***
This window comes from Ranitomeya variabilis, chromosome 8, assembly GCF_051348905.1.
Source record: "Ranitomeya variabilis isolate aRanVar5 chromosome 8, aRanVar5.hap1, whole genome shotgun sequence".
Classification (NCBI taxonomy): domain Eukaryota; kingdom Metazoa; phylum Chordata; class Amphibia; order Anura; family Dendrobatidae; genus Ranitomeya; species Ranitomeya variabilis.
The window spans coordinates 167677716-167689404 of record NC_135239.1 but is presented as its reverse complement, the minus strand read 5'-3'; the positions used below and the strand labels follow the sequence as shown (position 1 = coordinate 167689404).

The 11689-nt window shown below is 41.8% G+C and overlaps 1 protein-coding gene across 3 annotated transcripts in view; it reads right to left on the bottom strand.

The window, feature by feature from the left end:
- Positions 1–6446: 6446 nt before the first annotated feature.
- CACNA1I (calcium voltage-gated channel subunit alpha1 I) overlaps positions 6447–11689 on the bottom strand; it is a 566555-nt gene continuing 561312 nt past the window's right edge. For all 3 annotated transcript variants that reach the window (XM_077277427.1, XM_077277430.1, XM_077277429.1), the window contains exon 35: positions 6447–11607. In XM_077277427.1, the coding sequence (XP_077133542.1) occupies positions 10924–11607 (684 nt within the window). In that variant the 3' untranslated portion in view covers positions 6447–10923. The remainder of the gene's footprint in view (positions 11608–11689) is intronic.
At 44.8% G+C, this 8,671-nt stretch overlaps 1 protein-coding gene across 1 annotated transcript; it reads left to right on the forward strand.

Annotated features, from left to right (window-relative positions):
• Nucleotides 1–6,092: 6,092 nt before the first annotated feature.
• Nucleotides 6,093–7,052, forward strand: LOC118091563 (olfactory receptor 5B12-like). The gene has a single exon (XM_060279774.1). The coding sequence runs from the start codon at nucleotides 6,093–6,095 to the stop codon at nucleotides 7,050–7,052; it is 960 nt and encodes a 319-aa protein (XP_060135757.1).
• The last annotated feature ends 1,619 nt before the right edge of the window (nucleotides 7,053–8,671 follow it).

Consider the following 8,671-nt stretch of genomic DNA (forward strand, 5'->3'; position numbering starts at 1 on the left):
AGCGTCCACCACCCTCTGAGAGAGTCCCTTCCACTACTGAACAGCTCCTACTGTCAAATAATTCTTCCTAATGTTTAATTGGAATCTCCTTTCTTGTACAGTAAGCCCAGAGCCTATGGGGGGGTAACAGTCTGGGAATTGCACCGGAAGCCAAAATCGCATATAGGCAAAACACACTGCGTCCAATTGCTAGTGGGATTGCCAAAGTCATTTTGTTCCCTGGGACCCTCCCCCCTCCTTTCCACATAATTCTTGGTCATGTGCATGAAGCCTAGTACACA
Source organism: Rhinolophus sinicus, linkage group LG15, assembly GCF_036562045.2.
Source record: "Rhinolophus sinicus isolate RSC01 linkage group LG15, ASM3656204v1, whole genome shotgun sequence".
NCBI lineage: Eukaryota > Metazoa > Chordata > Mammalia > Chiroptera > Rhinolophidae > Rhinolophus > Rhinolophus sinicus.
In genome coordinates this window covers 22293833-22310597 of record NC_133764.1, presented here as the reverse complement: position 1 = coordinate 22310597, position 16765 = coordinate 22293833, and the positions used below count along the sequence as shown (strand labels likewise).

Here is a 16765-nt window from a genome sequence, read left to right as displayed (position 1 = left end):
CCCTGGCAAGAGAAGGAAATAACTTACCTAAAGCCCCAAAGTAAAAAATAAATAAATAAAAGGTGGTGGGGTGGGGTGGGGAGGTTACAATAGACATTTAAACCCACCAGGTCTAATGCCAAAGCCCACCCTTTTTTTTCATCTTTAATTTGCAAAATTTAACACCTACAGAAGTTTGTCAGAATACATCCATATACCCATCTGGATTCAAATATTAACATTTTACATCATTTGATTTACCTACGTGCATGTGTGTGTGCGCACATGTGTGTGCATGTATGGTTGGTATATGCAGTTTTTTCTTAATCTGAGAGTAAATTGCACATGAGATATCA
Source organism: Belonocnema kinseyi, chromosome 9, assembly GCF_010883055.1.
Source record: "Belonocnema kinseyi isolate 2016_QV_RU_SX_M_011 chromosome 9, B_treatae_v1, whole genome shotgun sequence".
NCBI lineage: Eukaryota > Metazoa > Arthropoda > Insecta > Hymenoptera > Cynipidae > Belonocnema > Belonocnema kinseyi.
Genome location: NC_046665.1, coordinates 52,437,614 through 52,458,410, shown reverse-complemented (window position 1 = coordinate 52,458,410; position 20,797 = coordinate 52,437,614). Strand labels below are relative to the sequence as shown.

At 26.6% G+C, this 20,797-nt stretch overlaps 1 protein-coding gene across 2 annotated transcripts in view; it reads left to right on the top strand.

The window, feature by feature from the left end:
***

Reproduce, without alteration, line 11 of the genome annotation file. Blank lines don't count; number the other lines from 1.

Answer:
• Nucleotides 1–6,092: 6,092 nt before the first annotated feature.